Blondinrikard Fröberg via Flickr

Iranian pastor sentenced to 5 years in prison after brief trial

Sat 19 Oct 2019
By Tola Mbakwe

An Iranian church leader and eight members of the Church of Iran denomination who were on trial with him have each been sentenced to five years in prison following a short trial on 23 September.

Pastor Matthias Haghnejad was arrested by members of the Islamic Revolutionary Guard after a church service on 10 February 2019, while Shahrouz Eslamdoust, Babak Hosseinzadeh, Behnam Akhlaghi, Mehdi Khatibi, Mohammad Vafadar, Kamal Naamanian, Hossein Kadivar (Elisha) and Khalil Dehghanpour were detained following a series of arrests in Rasht in early 2019.

According to religious freedom charity Christian Solidarity Worldwide (CSW), a judge who is notorious for miscarriages of justice attempted to coerce Pastor Haghnejad and four of the other church members on trial into abandoning their lawyer and accepting a court-appointed legal representative.

 

On the 24 July court hearing, Judge Mohammed Moghisheh suspended the proceedings, remanding them in custody on significantly increased bail terms when they refused a court-appointed lawyer.

On 28 July Judge Moghisheh then resumed the trial of the other four men who were representing themselves. In the hearing he asserted that the Bible was falsified and called the men “apostates.”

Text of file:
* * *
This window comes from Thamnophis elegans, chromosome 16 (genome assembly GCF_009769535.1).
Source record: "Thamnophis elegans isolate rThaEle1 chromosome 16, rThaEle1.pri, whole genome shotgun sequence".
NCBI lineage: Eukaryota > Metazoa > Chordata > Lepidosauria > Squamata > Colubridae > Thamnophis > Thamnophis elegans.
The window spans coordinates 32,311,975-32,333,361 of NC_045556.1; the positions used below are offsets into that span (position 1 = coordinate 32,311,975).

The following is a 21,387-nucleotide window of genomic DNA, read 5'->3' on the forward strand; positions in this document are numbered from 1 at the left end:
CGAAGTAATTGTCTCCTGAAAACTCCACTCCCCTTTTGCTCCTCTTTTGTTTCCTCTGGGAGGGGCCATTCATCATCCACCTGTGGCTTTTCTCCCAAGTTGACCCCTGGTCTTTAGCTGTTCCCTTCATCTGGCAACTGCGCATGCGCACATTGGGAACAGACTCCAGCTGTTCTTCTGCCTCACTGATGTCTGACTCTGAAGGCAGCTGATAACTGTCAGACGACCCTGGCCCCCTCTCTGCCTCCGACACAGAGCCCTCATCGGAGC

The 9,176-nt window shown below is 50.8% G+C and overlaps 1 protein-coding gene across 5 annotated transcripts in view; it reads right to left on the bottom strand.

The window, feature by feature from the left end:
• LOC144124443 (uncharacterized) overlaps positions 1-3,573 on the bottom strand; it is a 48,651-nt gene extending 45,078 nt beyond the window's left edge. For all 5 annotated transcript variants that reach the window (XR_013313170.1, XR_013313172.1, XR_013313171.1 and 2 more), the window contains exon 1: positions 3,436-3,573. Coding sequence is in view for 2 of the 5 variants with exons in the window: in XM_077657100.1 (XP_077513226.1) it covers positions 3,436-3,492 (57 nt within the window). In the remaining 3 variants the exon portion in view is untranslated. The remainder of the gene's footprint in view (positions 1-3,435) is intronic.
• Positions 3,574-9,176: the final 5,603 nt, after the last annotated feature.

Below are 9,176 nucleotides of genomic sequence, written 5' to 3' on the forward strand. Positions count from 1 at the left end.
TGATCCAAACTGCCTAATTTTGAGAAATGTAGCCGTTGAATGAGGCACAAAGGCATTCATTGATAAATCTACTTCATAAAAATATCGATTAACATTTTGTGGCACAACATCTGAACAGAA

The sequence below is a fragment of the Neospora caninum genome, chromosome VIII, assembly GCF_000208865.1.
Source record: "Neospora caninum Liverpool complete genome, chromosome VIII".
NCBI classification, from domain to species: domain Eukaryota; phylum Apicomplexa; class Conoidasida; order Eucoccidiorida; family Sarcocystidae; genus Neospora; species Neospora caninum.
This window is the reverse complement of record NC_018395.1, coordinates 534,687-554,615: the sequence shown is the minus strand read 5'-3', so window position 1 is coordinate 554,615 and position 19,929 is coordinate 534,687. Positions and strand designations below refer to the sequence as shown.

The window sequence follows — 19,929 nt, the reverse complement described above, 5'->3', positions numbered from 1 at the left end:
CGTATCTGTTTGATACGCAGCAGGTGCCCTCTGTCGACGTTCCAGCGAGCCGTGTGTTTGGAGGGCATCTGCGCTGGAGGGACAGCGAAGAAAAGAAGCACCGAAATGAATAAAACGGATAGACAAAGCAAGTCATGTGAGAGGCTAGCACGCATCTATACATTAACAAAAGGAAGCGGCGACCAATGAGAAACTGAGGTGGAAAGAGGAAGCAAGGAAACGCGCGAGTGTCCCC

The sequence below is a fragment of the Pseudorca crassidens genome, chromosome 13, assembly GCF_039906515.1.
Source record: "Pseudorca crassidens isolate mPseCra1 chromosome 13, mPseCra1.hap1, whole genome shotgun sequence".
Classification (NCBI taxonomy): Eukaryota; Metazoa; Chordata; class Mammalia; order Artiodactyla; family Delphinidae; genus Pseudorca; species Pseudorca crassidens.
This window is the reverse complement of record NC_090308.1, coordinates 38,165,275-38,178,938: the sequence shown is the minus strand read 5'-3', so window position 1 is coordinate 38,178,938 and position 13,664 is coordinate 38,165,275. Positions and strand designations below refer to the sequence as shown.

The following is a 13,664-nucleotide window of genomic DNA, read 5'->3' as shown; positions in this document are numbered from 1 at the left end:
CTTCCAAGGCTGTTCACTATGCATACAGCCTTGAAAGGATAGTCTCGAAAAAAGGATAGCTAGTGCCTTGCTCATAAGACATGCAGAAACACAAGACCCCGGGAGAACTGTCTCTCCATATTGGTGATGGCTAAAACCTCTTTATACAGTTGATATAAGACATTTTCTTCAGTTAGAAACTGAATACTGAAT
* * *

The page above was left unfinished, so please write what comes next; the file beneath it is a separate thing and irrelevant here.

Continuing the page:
During a new hearing on 23 September, the lawyer for Pastor Haghnejad and the four other men,   was allowed to speak briefly.  Also, the judge is reported not to have responded to his statement.

A source informed CSW that “it seemed as if the judge had already made his decision and allowed this process as a formality before pronouncing a pre-determined sentence".

All nine Christians are appealing their sentences; however, Pastor Haghnejad and those who were defended by their own lawyer were remanded in custody.

CSW’s Chief Executive Mervyn Thomas has strongly condemned the lack of a fair justice system.

He said: “Once again it is clear from the brevity of the trial and reported lack of interest of the presiding judge that due process was not observed, and that the judge was not impartial.

“The charges against these Christians are excessive, completely unfounded and constitute a criminalisation of a religion which the Iranian constitution purportedly recognises.

“We call for the immediate and unconditional release of these nine men, and all who are detained on account of their religion or belief in Iran.”

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